*K*and

*D*are large enough to encode all the videos available.

#### From a matrix abstraction to a neural network model

The underlying machine learning model is actually a neural network and that matrix is an abstraction built on top of it. In reality, each column of that matrix is represented by a multi-layer perceptron followed by *K* softmax functions representing *K* nodes. The input to each layer is the output of the previous layer concatenated with all the predecessor outputs. Each layer outputs *K* values so the input to the last layer contains *K x D* values.

At the first layer, the softmax functions estimate the probability

Then at the second layer, the softmax functions estimate the probability

At the last layer, the softmax functions estimate the probability

At each layer, if you followed the path of maximum probability as follows

then each user would correspond to one path which in turn would lead to only one recommendation, which is a limited option!

### Beam search for inference

What we want is to input one user and get ~100K video candidates as a result. The strategy adopted is to use Beam search. At each layer, we follow the top *B* paths that maximize the probability where *B* is a hyperparameter. We just need to choose *B* ~* 100K.*

**Inputs:** user x, beam size B
**for** column i **in** all D columns:
C = the top B paths with highest p(c[i]|x, c[1], ..., c[i-1])
**return** C

### How to rank

We can compute the probability of a path *{c _{1}, c_{2}, …, c_{D}} *using the chain rule formula

The model weights are learned by maximizing the log-likelihood of the problem

In practice, it is possible that the learning paradigm associates multiple items to the same paths. To limit that, they add a factor to penalize those paths with multiple items. We call |*c*|*, *the number of items for a path* c*

Multiple items can still be associated with the same path, so we need a way to distinguish them if we need to subset the items further. To achieve that they jointly train a simple model with a softmax output function to learn to predict which item the user will watch. This model is trained as a classifier. In practice, the model can be a logistic regression for low latency inference. The output of that model will be a probability that can be used to rank the items coming out of the beam search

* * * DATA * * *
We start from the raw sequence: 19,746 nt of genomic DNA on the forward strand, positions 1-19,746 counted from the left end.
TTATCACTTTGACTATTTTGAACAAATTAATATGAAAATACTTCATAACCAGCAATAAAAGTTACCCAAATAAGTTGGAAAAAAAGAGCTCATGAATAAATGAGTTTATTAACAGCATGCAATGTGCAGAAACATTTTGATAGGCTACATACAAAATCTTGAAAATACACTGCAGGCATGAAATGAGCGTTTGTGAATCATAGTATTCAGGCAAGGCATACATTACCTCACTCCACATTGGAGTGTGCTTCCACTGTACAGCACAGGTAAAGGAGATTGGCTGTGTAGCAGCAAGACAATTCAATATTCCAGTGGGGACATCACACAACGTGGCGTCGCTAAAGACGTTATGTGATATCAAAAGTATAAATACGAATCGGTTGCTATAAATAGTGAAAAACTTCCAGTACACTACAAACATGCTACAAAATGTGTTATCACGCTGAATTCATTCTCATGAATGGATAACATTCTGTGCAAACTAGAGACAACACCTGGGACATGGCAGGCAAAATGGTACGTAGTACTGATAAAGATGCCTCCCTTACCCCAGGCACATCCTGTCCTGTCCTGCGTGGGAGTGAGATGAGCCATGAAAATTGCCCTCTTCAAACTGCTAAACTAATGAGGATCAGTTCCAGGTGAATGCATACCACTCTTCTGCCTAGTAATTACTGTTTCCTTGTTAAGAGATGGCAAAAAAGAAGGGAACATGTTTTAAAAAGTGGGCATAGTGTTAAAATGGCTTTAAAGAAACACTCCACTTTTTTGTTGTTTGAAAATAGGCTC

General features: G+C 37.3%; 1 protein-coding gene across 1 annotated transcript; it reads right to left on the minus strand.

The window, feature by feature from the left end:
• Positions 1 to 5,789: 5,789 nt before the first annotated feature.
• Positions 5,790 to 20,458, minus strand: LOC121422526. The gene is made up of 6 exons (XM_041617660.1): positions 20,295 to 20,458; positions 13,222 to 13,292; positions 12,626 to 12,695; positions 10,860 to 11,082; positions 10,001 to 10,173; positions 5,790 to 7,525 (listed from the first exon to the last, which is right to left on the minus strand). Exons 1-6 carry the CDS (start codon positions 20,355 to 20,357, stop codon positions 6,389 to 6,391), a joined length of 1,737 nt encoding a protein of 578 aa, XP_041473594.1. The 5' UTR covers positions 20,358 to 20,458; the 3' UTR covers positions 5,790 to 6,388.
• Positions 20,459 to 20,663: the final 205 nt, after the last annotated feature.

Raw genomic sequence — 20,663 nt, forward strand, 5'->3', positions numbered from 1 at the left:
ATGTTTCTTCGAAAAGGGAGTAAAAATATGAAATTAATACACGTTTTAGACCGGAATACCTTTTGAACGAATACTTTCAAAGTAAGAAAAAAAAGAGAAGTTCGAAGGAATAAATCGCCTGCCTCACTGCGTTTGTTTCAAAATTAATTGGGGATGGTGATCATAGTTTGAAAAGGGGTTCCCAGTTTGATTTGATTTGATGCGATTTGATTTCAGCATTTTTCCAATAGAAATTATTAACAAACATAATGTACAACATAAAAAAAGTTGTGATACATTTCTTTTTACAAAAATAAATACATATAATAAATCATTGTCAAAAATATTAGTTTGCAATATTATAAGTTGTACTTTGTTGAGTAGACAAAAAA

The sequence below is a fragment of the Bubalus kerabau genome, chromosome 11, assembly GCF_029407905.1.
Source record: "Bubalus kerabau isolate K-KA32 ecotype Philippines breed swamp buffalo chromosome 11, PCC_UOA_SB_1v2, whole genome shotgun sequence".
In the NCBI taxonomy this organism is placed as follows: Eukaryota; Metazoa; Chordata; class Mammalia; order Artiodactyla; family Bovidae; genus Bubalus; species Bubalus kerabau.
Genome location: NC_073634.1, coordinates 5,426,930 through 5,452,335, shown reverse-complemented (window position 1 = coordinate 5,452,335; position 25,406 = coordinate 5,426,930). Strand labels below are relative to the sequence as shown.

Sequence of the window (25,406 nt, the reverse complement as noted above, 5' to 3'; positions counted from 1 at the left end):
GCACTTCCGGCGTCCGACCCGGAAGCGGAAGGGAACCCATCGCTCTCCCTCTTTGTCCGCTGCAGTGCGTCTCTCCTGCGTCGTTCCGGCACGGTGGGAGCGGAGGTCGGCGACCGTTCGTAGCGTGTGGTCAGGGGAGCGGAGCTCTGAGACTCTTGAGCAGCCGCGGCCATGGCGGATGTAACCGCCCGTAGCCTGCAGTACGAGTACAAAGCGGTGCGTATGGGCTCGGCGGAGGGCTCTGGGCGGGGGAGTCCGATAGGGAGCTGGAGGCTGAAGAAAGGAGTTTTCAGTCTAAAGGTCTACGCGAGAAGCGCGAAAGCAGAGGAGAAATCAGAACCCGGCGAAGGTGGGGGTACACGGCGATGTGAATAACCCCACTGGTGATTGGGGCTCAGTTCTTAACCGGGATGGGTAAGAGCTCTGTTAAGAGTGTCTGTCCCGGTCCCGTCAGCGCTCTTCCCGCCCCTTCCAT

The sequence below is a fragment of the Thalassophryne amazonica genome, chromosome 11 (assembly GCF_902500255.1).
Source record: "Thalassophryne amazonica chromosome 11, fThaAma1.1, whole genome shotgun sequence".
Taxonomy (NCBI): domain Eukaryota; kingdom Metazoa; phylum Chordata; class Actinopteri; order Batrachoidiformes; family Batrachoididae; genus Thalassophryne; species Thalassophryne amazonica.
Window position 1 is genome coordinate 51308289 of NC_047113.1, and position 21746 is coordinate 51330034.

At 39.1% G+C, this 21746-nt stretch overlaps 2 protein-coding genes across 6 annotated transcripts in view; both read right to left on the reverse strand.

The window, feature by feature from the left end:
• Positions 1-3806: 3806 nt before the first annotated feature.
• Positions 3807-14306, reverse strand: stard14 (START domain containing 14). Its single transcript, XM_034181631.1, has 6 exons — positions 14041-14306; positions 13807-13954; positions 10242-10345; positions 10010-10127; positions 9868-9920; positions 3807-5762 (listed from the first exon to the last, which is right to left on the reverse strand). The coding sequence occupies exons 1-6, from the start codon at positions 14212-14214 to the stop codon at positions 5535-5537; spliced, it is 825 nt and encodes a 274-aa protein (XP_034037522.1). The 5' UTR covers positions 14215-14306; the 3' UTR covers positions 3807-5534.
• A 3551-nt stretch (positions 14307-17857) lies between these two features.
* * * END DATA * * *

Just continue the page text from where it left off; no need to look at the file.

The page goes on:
### Training the model

The Deep Retrieval model cannot be trained with gradient descent because mapping an item to a path is a discrete process. The problem is not established as a supervised learning problem because the loss function does not explicitly account for a ground truth target. We use the likelihood maximization principle to find paths that are likely to relate to a user, with those paths mapping to items. We try to learn parameters that make the model likely to represent the user-item pairs in the data.

This is very similar to the way we approach clustering problems. Here, we try to learn paths that represent user-item pairs. The paths can be thought as clusters and the problem is solved using the Expectation-Maximization algorithm:

Expectation: backpropagate the loss function.

Maximization: find path mapping using only the highest probability paths in a beam search manner.

## Fine ranking stage

The candidate selection component must be optimized for latency and recall. We need to make sure all relevant videos are part of the candidate pool even if that means including irrelevant videos. Moreover, in most near real-time recommender systems, candidates are ranked by linear or low capacity models.

On the other hand, we need to optimize the fine re-ranking component for precision to ensure all videos are relevant. Latency is less of a problem as we only have to rank ~100 videos. For that component, models are typically larger with higher predictive performance.

### Multi-gate Mixture of Experts